In a similar vein, web designers and developers often work in freelance settings as their own individual companies, providing web design services to many companies and industries where needed. This gives web designers the freedom to set their own schedules and pay, which is the case for approximately 18% of web designers, according to a 2016 report.
Around the world and across the United States, web designers are an ongoing need. The Bureau of Labor Statistics provides information for U.S.-based web designers to learn more about the states with the highest need for their career.
Web Designer Workspace Needs
Many web designers have varying needs to do their job well. Some may require specific computer operating systems, such as Macintosh or Windows. Others may require a quiet office or personal space to best get their creative juices flowing.
In agency settings, web designers or developers often need access to other subject matter experts (SMEs) such as content writers and strategists, fellow web developers, or software engineers.
In a freelance setting, web designers who work from home often have their own home office where they can complete their work and allows them to operate their business to their needs.
Salary: What are web designers paid.
While the state or location of a web designer may dictate some of the salary requirements for web designers because of cost-of-living expenses, the Bureau of Labor Statistics estimates the 2017 median pay of a web designer to be $48,700 per year, equating to approximately $23.41 per hour.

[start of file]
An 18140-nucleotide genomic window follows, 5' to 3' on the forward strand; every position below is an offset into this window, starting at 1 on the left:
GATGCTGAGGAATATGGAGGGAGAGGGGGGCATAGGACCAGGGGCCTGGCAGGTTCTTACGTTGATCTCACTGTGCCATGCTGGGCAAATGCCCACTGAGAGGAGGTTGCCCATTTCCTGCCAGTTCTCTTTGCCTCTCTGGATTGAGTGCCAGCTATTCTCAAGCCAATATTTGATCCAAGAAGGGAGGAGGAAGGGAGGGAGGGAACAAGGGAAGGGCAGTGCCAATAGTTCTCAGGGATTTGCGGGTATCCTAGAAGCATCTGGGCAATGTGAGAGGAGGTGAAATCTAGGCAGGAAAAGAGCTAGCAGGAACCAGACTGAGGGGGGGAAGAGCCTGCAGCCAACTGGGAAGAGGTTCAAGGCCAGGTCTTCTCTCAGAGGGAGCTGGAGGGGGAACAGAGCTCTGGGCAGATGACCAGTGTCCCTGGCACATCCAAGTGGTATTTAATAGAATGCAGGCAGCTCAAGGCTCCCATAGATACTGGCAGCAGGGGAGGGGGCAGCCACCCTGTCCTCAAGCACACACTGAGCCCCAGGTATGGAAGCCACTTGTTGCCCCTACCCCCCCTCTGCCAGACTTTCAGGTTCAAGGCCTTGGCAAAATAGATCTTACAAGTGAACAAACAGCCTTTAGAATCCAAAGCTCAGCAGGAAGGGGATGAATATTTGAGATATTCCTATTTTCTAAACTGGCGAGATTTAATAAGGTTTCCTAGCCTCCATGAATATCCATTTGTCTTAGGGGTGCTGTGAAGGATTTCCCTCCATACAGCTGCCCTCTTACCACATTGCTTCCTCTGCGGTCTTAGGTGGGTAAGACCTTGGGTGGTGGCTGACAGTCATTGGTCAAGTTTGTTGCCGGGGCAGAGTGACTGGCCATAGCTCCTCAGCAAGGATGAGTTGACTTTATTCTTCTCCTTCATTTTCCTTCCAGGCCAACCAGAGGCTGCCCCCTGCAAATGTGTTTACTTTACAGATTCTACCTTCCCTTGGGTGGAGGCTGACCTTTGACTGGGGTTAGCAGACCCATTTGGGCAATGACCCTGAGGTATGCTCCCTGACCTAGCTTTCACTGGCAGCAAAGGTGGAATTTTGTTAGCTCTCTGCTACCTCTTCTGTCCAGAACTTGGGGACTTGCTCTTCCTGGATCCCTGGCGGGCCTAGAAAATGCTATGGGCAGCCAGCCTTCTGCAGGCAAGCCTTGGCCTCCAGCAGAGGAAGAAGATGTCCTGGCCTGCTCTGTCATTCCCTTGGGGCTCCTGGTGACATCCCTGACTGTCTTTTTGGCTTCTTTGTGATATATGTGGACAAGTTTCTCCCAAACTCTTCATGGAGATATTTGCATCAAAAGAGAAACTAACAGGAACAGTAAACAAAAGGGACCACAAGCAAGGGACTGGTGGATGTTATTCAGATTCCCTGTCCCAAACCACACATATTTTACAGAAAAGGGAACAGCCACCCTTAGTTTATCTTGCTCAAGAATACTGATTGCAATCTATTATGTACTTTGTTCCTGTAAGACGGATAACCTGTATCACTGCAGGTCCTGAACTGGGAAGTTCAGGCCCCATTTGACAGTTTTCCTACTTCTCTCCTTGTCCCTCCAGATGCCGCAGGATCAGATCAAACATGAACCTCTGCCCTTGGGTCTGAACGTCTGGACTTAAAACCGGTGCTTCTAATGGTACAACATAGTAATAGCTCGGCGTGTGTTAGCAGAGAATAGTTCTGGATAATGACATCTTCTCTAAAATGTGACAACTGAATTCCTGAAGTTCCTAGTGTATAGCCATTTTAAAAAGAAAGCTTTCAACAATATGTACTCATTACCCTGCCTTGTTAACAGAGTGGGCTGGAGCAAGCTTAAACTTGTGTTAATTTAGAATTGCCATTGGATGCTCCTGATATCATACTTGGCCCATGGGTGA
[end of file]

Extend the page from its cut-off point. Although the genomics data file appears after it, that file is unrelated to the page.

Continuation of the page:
Larger U.S. cities where technology is growing rapidly, such as Seattle and San Francisco, have seen higher needs for web designers, but also the need for higher salaries, due to the increased costs for living in such metros.
As the skills evolve and grow for web designers and developers, particularly in office settings, salaries can increase rapidly. According to Payscale.com, web designers who advance their roles to Senior User Experience Designer or a similar senior-level or director-level title can see their salary increase to a median of more than $100,000 per year. Senior web designers typically see a slightly smaller average pay, at around $65,000 per year.
Freelance Web Designer Rates
Many freelance web designers often have an hourly base pay set for their services, and because freelancing requires the web designer to consider their work hours, availability and turnaround time, the needs and per-hour or per-project pay may change.
Web designer, Dana Winslow, offers advice to freelance web designers for setting their hours, schedule, and expectations if charting a path into the freelance career world, including when to advance skills into web development.